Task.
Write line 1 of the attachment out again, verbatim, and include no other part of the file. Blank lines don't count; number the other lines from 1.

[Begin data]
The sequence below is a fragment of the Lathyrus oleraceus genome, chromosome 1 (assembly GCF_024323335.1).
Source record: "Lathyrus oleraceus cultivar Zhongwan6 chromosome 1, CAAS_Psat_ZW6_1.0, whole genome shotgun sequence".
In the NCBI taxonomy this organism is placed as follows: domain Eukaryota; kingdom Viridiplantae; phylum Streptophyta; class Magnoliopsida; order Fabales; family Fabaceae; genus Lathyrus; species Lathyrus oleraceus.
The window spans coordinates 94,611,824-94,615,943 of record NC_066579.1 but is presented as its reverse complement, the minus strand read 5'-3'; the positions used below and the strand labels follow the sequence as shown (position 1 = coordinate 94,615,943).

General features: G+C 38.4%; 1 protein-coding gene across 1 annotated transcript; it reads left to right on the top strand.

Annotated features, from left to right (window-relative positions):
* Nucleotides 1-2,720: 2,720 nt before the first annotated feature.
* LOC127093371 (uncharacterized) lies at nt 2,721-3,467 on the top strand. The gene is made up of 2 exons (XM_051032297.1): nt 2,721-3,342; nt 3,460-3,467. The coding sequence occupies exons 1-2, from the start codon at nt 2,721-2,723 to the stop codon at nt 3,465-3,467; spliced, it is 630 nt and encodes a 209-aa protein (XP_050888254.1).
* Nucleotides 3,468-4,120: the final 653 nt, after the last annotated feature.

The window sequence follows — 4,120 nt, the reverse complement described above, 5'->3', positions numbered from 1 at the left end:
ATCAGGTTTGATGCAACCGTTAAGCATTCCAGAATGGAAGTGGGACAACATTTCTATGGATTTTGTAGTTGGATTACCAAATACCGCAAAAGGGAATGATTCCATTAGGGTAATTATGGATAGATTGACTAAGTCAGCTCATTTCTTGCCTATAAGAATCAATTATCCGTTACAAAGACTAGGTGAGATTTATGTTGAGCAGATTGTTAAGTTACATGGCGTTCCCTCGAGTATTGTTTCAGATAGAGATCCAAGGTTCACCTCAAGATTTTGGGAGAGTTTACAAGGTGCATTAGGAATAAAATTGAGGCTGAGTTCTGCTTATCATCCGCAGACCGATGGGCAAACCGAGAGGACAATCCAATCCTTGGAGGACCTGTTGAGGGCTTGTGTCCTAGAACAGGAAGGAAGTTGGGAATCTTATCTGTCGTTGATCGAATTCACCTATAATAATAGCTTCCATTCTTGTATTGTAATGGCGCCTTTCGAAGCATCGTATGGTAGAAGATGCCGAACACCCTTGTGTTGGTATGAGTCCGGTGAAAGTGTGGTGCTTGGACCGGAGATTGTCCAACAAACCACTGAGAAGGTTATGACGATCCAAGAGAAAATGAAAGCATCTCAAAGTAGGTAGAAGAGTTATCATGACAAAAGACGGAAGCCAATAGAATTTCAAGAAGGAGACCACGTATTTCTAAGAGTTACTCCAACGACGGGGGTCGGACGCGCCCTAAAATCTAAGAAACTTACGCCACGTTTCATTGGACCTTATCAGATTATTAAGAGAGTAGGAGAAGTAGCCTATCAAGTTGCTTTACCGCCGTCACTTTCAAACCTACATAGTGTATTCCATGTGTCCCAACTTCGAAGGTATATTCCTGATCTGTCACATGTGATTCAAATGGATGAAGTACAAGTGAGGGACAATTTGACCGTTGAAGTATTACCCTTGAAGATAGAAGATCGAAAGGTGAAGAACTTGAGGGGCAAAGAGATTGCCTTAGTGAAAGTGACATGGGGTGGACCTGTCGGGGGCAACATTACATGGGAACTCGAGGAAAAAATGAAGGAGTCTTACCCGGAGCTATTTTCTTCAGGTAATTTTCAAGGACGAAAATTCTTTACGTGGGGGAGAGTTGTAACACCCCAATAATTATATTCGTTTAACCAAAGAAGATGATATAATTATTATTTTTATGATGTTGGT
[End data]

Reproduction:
The sequence below is a fragment of the Lathyrus oleraceus genome, chromosome 1 (assembly GCF_024323335.1).